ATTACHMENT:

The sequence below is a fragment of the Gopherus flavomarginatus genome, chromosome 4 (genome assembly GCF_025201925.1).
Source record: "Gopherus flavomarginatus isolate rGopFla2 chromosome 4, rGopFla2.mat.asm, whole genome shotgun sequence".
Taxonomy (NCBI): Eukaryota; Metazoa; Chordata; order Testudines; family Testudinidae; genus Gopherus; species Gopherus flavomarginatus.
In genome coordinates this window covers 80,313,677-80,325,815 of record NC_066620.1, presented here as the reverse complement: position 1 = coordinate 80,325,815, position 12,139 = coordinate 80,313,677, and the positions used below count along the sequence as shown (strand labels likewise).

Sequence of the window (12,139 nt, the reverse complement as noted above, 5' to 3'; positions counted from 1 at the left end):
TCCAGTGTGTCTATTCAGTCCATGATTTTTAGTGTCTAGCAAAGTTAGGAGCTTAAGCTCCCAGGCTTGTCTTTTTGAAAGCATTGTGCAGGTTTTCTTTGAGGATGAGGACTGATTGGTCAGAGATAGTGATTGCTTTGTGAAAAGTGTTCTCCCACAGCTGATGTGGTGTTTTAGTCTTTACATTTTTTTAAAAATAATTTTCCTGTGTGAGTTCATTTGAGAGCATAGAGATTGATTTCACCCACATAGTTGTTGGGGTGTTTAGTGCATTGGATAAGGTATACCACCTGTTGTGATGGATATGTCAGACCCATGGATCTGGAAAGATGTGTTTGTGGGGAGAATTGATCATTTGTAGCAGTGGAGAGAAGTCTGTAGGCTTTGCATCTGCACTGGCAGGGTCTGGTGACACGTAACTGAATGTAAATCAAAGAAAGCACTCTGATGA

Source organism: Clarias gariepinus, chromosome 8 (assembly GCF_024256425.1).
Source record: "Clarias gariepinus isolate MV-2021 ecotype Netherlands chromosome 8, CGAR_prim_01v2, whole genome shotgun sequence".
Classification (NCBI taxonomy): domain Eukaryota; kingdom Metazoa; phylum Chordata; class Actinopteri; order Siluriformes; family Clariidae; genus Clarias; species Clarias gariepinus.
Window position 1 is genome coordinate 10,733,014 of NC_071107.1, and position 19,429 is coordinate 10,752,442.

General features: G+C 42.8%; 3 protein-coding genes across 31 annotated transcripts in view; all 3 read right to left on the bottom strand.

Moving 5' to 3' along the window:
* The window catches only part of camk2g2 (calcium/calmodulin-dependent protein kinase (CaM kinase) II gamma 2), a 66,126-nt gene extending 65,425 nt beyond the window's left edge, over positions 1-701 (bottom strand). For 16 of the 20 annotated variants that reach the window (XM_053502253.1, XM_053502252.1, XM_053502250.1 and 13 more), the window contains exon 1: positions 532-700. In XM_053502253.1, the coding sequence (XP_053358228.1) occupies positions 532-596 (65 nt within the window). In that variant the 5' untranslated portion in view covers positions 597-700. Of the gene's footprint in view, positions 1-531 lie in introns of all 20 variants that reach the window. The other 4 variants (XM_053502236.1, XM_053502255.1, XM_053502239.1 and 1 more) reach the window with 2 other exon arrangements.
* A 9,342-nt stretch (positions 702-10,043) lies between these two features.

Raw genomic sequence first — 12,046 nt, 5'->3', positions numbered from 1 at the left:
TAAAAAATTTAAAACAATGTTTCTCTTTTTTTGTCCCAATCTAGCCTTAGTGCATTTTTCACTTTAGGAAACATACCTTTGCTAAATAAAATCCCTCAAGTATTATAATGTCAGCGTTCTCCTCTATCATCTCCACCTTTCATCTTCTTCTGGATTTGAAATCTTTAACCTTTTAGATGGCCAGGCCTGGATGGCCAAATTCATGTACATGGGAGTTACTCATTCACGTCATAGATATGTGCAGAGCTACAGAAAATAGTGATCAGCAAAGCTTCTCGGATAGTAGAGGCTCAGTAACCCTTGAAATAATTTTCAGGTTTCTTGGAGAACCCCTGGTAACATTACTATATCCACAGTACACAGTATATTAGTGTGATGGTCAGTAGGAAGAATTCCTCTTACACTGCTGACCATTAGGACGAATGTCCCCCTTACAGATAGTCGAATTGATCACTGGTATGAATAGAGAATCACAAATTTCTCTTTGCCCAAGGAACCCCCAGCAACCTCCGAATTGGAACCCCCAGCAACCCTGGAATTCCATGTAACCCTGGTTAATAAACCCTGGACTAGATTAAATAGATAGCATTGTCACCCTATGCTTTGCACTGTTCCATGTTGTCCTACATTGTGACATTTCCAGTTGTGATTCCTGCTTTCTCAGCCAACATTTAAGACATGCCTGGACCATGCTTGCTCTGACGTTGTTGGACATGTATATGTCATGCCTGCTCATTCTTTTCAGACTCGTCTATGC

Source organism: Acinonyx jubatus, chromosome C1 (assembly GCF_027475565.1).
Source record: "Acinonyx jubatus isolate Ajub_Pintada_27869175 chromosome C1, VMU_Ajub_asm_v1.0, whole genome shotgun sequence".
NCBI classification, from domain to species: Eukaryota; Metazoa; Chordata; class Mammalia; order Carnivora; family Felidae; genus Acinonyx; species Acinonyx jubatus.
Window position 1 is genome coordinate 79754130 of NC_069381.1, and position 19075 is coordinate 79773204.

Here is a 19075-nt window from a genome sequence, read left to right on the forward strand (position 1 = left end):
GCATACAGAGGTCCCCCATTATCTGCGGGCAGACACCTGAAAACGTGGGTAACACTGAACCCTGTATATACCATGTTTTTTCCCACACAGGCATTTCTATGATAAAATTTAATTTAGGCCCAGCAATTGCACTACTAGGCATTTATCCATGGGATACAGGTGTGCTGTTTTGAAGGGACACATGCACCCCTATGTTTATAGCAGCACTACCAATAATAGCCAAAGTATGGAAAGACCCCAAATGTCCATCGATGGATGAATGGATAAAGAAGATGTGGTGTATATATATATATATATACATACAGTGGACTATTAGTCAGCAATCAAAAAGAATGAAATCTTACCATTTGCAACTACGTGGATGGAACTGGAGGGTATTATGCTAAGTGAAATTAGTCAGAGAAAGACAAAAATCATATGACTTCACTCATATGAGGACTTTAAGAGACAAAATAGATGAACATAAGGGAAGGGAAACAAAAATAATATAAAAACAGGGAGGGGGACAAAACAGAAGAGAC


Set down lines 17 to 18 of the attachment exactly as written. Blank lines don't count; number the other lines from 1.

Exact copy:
Source organism: Acinonyx jubatus, chromosome C1 (assembly GCF_027475565.1).
Source record: "Acinonyx jubatus isolate Ajub_Pintada_27869175 chromosome C1, VMU_Ajub_asm_v1.0, whole genome shotgun sequence".